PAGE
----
Lil works for the Legendre Company and causes Bill to divorce Irene and marry her. She has an affair with businessman Gaerste and uses him to force society to pay attention to her. She has ... See full summary »
Ruby falls in love with small-time con man Eddie. During a botched blackmail scheme, Eddie accidentally kills the man they were setting up. Eddie takes off and Ruby is sent to a reformatory for two years.
Believing a German spy has killed her new husband (Franchot Tone), Suzy, a struggling chorus girl (Jean Harlow) flees to Paris where she meets and marries a WWI pilot (Cary Grant) whose carefree ways brings about unexpected results.
Raymond Dabney returns to his family after trouble with the law. He convinces the sheriff to give him a job watching the house and furniture of widow Crystal Wetherby without knowing she is... See full summary »
Conditions are spartan on Dennis Carson's Indochina rubber plantation during a dusty dry monsoon. The latest boat upriver brings Carson an unwelcome guest: Vantine, a floozy from Saigon, hoping to evade the police by a stay upcountry. But Carson, initially uninterested, soon succumbs to Vantine's ostentatious charms...until the arrival of surveyor Gary Willis, ill with malaria, and his refined but sensuous wife Barbara. Now the rains begin, and passion flows like water... Written by
Rod Crawford <email@example.com>
During filming of the famous rainbarrel sequence, Jean Harlow reportedly stood up - topless - and called out something along the lines of "one for the boys in the lab!" Director Victor Fleming quickly removed the film from the camera to prevent any footage from reaching the black market. See more »
When Clark Gable and Gene Raymond are in the tree while hunting, after the line: 'this would be a bad country to raise children in, wouldn't it?', the cloud in the background changes dramatically. See more »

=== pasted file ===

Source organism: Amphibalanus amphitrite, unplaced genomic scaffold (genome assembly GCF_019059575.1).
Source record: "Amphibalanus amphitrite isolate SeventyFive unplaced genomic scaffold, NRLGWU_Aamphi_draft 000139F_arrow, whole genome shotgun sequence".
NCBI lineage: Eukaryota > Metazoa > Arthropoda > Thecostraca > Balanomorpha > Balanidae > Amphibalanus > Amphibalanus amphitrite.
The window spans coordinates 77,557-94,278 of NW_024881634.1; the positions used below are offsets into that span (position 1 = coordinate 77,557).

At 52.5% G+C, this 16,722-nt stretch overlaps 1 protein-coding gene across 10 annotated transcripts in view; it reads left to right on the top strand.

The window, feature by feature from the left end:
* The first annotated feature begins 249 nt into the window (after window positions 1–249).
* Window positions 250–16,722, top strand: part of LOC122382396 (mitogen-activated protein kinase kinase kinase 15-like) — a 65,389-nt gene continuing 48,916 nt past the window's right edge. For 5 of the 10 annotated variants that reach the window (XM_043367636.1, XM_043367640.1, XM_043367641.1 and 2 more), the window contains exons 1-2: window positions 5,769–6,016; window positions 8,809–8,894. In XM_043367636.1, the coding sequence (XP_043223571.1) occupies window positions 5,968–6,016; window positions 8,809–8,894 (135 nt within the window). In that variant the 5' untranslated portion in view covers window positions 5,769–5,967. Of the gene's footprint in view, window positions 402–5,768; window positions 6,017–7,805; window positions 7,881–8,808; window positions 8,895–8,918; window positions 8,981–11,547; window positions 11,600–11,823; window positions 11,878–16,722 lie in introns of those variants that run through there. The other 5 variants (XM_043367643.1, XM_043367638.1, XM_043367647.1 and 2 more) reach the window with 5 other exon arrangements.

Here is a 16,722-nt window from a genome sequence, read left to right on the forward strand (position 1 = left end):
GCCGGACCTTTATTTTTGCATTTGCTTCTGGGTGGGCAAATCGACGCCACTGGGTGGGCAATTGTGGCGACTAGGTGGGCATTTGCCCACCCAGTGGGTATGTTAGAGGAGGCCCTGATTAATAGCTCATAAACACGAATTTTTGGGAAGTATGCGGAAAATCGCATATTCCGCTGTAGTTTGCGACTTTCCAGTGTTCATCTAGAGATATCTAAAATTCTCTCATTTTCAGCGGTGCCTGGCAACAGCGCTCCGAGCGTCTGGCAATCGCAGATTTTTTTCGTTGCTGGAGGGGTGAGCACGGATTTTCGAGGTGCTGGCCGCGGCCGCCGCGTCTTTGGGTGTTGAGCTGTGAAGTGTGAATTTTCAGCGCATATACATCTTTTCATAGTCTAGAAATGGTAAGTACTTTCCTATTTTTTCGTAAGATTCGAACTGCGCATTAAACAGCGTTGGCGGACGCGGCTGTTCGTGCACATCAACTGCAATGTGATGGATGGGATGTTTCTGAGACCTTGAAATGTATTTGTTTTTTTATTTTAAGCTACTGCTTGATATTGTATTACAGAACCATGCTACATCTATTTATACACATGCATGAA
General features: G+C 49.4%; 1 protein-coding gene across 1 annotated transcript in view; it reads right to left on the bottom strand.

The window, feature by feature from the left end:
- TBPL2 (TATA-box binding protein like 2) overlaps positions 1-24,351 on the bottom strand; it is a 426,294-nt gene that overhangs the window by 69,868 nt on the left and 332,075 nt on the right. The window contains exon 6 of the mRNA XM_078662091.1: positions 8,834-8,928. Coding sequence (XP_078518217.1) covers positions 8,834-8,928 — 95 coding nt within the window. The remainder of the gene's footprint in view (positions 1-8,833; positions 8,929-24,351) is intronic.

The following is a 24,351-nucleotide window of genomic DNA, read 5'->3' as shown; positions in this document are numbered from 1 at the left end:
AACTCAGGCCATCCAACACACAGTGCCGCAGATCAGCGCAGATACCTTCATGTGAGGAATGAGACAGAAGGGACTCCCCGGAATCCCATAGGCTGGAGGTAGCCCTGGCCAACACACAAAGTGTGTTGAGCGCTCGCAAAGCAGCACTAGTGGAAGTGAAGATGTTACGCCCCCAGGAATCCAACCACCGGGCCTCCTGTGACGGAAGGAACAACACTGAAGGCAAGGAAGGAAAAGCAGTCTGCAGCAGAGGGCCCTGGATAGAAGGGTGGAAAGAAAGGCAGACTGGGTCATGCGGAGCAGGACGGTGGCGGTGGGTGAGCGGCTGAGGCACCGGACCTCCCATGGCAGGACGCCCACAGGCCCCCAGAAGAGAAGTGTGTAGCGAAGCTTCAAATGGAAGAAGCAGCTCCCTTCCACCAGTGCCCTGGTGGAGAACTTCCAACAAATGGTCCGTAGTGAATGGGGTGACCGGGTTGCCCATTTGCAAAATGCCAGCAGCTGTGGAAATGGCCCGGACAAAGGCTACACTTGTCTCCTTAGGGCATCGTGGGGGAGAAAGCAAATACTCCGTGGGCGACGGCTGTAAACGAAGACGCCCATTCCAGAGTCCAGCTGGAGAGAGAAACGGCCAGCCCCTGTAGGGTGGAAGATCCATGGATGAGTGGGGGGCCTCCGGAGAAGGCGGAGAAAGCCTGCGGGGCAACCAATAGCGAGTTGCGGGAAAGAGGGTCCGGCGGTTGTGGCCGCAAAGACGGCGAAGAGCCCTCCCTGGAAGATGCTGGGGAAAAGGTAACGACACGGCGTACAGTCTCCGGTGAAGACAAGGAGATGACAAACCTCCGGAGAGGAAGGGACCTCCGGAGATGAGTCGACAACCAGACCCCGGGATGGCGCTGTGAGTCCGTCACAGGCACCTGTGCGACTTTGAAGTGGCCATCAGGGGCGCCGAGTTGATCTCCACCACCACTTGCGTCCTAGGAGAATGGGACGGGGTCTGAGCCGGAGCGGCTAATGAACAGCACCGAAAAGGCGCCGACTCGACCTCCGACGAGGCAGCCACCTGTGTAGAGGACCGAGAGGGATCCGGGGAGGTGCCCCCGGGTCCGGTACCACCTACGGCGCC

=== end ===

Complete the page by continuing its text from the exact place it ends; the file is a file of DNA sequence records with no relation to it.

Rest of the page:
The fetid RED DUST of a Malaysian rubber plantation is the setting for an adulterous triangle involving the quick-tempered, rawboned manager, a brassy American prostitute & the upper-class wife of a new employee. Together, they're about to heat up the tropics.
Although blessed with good acting & fine production values, this is merely a soap opera set in the jungle. MGM was pushing the moral envelope here, seeing just how far they could go with libidinous behavior - and in those pre-Production Code days that was pretty far. Clark Gable & Jean Harlow exude sexuality, openly lusting for each other & spreading hormones around the screen. Harlow's lines (of dialogue) are both witty & suggestive, while Gable talks with his eyes and his hands. They were a perfect cinematic match and this film was such a big success that they would repeat the same basic plot 3 years later in CHINA SEAS, although the Code would cause that film to be a bit more covert.
Mary Astor adds a wrinkle to the plot as another fine-looking female for Gable to mate with, but the audience is never in any doubt that gorgeous Harlow will get him in the end. The rest of the cast (Gene Raymond, Donald Crisp, Tully Marshall & giggling Willie Fung) are good in small roles.
It should be noted that the story line contains racist elements, not unusual in a Hollywood film of that era.
By the way, the bedtime story Harlow is reading Gable at the end of the movie is a parody - and a good one - of the animal stories by Thornton W. Burgess which were very popular at the time.
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